Making the Commitment to Build Value

Nothing gets employees’ eyes rolling like a CEO returning on Monday morning from a management seminar with a brilliant new initiative by which the whole company will now be run. If you’re going to get your company truly committed to the idea of building enterprise value, you’ve got to get buy-in from everyone on board. Everyone must share the vision, so you have to find the algorithm for convincing really good people that they want to be part of this process.

How do you, as a C-level executive, create a sense of shared ownership with the entire leadership team?  How do you get heads bobbing over this methodology for building value, so that all the thought and dreams actually come to fruition?

You and your leadership team must commit.

Commitment is actually threefold – it’s emotional, intellectual, and spiritual. Most people don’t do anything unless they feel emotionally connected to the process. They don’t get married, buy a car, take a job, run a marathon, have a child, or do anything of importance without first having an emotional commitment to the process. People may intellectualize and rationalize ’til the cows come home, but they don’t do anything unless they have a gut-instinctual, emotional desire for doing it.  And it must impact them directly.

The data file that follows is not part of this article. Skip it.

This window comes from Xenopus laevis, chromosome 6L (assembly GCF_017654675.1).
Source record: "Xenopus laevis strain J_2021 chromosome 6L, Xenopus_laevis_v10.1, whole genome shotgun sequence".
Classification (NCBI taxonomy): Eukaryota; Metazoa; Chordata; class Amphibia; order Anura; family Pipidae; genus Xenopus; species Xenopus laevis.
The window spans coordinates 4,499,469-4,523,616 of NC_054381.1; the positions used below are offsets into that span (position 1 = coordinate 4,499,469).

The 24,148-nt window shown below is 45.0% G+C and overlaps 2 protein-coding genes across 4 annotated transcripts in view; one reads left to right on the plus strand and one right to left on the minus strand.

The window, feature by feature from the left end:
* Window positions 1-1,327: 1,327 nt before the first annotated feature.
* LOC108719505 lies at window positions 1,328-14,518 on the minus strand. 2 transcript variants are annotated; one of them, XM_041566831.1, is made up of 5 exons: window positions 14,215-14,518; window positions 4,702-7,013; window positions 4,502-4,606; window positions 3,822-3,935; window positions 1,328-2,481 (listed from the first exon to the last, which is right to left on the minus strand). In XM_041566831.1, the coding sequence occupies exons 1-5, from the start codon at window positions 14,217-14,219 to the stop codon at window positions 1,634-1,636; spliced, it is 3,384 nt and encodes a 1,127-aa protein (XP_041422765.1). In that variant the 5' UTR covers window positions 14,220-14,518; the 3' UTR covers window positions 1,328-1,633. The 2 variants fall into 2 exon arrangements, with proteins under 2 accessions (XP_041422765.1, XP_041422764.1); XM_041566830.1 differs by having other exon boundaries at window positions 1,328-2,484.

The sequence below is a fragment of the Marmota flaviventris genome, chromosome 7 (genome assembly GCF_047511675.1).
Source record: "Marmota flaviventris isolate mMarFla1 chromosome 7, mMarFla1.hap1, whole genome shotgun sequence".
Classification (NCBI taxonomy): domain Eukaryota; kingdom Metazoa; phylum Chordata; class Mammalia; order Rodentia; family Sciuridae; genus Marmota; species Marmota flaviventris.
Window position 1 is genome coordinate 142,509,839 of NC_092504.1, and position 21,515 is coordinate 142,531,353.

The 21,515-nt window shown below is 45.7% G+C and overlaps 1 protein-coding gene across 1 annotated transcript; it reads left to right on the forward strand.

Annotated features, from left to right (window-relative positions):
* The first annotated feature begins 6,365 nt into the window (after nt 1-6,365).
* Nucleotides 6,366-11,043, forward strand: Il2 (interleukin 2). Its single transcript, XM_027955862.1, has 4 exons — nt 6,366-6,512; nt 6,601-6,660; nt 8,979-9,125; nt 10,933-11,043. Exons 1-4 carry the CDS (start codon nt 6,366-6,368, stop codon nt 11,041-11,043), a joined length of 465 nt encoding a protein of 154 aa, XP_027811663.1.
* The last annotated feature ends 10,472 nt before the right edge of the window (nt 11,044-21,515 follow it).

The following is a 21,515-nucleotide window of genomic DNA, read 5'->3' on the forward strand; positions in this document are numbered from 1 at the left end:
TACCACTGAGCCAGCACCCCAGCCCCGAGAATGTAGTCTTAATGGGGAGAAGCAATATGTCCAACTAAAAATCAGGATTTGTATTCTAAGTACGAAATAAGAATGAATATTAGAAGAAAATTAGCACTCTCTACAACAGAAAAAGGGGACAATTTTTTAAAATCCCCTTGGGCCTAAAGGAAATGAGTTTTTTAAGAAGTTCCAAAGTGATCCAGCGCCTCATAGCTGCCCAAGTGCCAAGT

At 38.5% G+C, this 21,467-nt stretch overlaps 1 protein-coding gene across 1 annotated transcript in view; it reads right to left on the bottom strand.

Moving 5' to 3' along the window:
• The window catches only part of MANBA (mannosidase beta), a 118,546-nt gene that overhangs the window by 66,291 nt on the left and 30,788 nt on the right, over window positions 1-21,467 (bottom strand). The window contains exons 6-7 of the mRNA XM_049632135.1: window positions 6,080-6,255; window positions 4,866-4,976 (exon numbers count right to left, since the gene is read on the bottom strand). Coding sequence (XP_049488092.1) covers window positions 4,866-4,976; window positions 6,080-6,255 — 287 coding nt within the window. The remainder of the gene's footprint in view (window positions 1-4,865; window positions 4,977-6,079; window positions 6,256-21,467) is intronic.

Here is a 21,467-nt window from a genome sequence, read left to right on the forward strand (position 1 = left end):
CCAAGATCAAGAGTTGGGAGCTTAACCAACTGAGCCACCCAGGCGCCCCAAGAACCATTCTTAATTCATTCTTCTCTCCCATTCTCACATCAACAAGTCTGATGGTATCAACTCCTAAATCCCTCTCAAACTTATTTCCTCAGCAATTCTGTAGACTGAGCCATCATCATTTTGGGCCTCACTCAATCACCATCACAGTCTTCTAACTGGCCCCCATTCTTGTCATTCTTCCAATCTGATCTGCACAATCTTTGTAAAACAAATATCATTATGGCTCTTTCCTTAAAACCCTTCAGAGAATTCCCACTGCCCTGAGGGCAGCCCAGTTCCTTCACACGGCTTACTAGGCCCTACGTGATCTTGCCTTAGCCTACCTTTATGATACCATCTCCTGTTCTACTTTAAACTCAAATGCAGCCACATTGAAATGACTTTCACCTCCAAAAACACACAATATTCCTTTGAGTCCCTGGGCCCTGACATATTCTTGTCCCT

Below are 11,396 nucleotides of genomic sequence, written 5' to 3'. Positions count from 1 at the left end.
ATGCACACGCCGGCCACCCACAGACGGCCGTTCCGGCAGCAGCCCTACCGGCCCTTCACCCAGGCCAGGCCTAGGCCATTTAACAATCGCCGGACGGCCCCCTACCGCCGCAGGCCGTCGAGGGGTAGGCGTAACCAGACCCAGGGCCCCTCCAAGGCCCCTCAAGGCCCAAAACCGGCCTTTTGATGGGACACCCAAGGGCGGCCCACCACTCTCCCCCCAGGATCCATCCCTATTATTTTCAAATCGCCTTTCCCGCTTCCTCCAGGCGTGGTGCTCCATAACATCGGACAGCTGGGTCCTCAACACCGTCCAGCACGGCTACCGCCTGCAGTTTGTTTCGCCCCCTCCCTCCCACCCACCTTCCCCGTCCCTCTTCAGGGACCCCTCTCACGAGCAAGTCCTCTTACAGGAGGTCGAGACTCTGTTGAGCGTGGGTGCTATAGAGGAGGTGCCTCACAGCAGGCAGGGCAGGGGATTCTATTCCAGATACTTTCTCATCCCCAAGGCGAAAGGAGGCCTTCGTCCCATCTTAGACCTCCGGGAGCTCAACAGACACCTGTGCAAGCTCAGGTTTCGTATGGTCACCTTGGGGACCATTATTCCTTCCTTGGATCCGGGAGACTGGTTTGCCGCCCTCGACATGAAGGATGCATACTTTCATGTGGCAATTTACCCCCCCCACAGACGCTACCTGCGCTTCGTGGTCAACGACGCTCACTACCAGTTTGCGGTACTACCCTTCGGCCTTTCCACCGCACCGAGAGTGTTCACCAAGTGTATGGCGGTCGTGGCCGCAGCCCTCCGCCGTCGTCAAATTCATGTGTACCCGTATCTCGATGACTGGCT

For example, the award winning PBS series Frontline ran the “Poisoned Waters” documentary again this week and in it environmentalists talked about changing their message from “saving the Chesapeake Bay” to controlling traffic, fighting gridlock and improving the local living conditions.  It turns out people will make huge commitments and sacrifices if they personally can see and feel the need for change.  Saving the Bay is a great cause, but it seems so distant for most people in the watershed.  Environmentalists have learned that moving people to control traffic, growth and gridlock will help the bay without ever making that plea.

So before you start marshaling arguments and building compelling intellectual reasons for making changes, concentrate on getting emotional buy-in first. Keep in mind that your staff and fellow executives are emotionally committed to doing things the way they’ve always been done, and they will use their powers of reasoning to swat away your brilliant new initiatives. What do you reach for first, their hearts or their minds? Without question, you should appeal to their hearts. Otherwise, their minds will be your worst enemy.

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